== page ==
Mischief Reef

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Mischief Reef
Disputed island
Other names:
Meiji Reef
Panganiban reef
Đá Vành Khăn
Location of Mischief Reef
Location of Mischief Reef
Location South China Sea
Coordinates 9°55′N 115°32′E / 9.917°N 115.533°E / 9.917; 115.533Coordinates: 9°55′N 115°32′E / 9.917°N 115.533°E / 9.917; 115.533
Archipelago Spratly Islands
Administered by
People's Republic of China
Claimed by
People's Republic of China
Republic of China (Taiwan)

Mischief Reef, also known as: Meiji Reef; Chinese: 美济礁; pinyin: Meiji Jiao; Tagalog: Panganiban reef[1]; Vietnamese: Đá Vành Khăn and others, is a large[vague] reef in the Spratly Islands in the South China Sea, located 250 kilometers west of the coast of Palawan.[2]

Mischief reef is occupied and controlled by the People's Republic of China, and claimed by the Republic of China (Taiwan), Philippines and Vietnam.

The area surrounding it is said[3] to be rich in yet unexplored oil and gas fields, and hence, it remains controversial.[4]

History and topography[edit]

One source says that Mischief reef was discovered by Henry Spratly in 1791 and was named after the German sailor Heribert Mischief, one of his crew.[5][dubious ] It has rocks above water at low tide and a lagoon.[6]

Location and Description[edit]

Mischief reef is located at 9° 55' N, 115° 32' E.[7] It lies 50 nautical miles east of Union banks.[8]

Territorial disputes[edit]

In 1994 and 1995,[9] the PRC built initial structures on stilts while the Philippine Navy was not patrolling the area due to the monsoon season. Since the reef is 130 miles (209 km) from Palawan, the Philippine government immediately protested this action. However, the Chinese government rejected the protest and said that the structures were shelter for fishermen. In 1999, another wave of protests from Manila occurred when China added more structures to Mischief Reef which resembled military installations more closely than shelters for fishermen.[10]

The Philippines alleged China's actions in South China Sea were part of a "creeping invasion." For instance, China was also reported to have planted buoys in Sabina Shoal, which is 70 miles (113 km) away from Palawan. Philippines claimed that China had a well-rehearsed routine when laying claim to a new reef: first put down buoys, then build concrete markers. Temporary wooden or bamboo shelters followed, and if China was still not challenged, the permanent military forts went up. The Philippines tries to destroy the buoys or markers before China has time to build larger structures.[10]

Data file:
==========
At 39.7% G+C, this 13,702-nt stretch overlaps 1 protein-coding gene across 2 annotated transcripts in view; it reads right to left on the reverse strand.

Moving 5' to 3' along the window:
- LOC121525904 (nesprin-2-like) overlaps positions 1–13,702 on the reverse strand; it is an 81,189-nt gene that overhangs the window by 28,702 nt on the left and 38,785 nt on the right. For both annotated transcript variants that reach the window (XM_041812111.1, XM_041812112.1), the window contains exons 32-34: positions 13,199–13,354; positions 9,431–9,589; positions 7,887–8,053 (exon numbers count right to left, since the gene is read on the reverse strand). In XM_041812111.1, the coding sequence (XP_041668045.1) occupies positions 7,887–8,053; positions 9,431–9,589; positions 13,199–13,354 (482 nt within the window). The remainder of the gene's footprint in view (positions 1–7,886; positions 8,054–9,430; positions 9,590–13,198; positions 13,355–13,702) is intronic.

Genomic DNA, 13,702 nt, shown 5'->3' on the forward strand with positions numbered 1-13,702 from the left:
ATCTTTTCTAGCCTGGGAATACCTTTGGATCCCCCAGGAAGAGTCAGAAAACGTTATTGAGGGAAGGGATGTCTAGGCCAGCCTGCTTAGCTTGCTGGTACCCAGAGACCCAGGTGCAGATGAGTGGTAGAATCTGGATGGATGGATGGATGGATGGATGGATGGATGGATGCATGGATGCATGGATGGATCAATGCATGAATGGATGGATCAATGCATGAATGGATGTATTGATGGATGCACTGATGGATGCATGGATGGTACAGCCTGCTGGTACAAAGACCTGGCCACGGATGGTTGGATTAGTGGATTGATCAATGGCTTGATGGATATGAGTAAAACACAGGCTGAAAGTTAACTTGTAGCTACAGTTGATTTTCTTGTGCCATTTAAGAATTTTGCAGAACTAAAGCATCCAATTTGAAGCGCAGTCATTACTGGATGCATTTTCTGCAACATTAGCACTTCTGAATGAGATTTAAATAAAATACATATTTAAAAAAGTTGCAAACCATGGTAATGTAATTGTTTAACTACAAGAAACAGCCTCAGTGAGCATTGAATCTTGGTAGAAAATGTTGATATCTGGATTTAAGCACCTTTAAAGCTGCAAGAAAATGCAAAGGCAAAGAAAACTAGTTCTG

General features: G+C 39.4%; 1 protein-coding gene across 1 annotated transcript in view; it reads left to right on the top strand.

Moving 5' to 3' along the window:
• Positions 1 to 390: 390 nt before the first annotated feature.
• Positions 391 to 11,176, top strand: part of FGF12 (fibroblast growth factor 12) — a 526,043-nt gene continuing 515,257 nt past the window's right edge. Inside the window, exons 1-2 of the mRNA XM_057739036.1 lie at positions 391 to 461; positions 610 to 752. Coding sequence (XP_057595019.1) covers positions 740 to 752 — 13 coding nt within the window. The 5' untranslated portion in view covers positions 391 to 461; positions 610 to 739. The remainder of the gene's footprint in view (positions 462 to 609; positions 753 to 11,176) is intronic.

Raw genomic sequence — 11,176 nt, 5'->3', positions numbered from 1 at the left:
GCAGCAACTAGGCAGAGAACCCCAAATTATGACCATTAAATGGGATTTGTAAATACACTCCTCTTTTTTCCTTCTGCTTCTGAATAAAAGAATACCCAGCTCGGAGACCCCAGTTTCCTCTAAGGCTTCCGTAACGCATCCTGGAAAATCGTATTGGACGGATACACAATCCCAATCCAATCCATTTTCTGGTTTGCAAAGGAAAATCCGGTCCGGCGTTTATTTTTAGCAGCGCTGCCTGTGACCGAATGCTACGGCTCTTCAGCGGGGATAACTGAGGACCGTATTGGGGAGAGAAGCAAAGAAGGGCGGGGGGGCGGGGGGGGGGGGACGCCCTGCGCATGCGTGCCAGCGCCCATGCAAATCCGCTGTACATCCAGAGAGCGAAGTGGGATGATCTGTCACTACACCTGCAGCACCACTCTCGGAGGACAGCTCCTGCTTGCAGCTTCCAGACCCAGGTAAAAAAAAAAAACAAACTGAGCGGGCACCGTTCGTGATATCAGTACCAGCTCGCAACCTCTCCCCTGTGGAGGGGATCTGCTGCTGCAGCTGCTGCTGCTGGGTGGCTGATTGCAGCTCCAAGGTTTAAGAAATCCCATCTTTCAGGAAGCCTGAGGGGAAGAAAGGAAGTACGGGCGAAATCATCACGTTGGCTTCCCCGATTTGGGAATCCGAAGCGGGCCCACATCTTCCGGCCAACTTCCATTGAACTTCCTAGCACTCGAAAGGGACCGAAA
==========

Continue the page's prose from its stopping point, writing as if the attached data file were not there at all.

The Philippines' decision not to destroy the Chinese structures on Mischief Reef prevented an escalation of the dispute. The Philippines claims that China has always been prepared for armed conflict when opposed, as is evident in China's defense of reefs from Vietnam in the 1988 Johnson South Reef Skirmish which resulted in more than 70 Vietnamese deaths.[10] The Philippines decided not to attack since it could have led the two countries into a war, the consequences of which could have escalated into a wider conflict.

On 11 July 2012, a Chinese Type 053 frigate Dongguan ran aground on the reef, sparking embarrassment for the Chinese government and causing an awkward diplomatic situation. The ship was later towed back to base. [11]

There are more than 100 Chinese troops on the reef.[12] Land reclamation started in 2015 on the south and western rims.[13]


  1. ^ "The battle for Mischief Reef". Warfighter strategic studies. Retrieved 27 November 2013. 
  2. ^ "Map of Mischief reef". Wikimapia. Retrieved 17 March 2014. 
  3. ^ Raman, B (1999). Chinese Territorial Assertions: The Case of the Mischief Reef. Chennai, India: Institute For Topical Studies. 
  4. ^ Meyer, Lt Col. Stanley E (1996). Incident at Mischief reef : Implications for The Philippines, China and The United States. Pennsylvania, USA: US Army war college, Carlisle barracks. 
  5. ^ "Spratly Islands Conflicting Claims". GlobalSecurity.org. Retrieved 24 August 2013. 
  6. ^ Cire Sarr (19 August 2001). "Digital Gazetteer of Spratly Islands". www.southchinasea.org. Retrieved 7 October 2014. 
  7. ^ Hancox, David; Prescott, Victor (1995). A Geographical Description of the Spratly Islands and an Account of Hydrographic Surveys amongst Those Islands. Maritime Briefings 1. University of Durham, International Boundaries Research Unit. p. 28. ISBN 978-1897643181. 
  8. ^ Campbell, Eric (20 May 2014). "Reef madness". Foreign Correspondent. ABC News. Retrieved 22 May 2014. 
  9. ^ Ian Storey, Herbert Yee (2004). The China threat : Perceptions and myths. Routledge. ISBN 0415347106. 
  10. ^ a b c McCarthy, Terry (8 March 1999). "Reef Wars". Time Asia (Puerto Princessa, Palawan) 153 (9). Retrieved 22 March 2008. 
  11. ^ http://www.theguardian.com/world/2012/jul/13/chinese-frigate-runs-aground-sea
  12. ^ DJ Sta. Ana (13 June 2014). "China reclaiming land in 5 reefs?". www.abs-cbnnews.com. Retrieved 11 September 2014. 
  13. ^ Lee, Victor Robert. "China’s New Military Installations in the Disputed Spratly Islands: Satellite Image Update". Retrieved 17 March 2015. 

Further reading[edit]